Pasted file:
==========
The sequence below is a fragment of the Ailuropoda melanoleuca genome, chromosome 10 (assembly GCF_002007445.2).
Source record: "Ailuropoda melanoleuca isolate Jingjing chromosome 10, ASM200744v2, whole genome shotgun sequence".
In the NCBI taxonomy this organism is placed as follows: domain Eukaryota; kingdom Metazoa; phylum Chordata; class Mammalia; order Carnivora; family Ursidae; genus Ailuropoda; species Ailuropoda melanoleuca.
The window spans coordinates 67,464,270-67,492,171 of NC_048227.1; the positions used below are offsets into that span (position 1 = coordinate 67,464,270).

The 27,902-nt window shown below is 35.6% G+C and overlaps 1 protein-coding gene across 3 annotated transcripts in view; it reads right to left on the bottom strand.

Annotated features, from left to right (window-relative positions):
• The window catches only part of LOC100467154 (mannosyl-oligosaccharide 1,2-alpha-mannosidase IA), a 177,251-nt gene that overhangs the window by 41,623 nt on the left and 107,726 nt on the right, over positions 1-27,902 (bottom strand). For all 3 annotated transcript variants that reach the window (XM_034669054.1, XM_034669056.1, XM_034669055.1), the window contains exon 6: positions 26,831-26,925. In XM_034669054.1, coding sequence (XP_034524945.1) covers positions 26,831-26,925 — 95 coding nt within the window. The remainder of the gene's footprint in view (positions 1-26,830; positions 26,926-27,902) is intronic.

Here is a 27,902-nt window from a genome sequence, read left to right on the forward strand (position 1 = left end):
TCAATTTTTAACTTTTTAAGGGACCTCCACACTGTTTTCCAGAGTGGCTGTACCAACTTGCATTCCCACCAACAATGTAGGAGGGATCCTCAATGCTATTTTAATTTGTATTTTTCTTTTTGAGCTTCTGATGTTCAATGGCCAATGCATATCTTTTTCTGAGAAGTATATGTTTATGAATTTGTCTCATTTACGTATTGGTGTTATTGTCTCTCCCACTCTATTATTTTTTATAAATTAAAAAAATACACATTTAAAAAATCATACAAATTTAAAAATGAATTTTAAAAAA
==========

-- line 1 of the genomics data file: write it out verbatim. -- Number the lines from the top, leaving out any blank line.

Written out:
The sequence below is a fragment of the Ailuropoda melanoleuca genome, chromosome 10 (assembly GCF_002007445.2).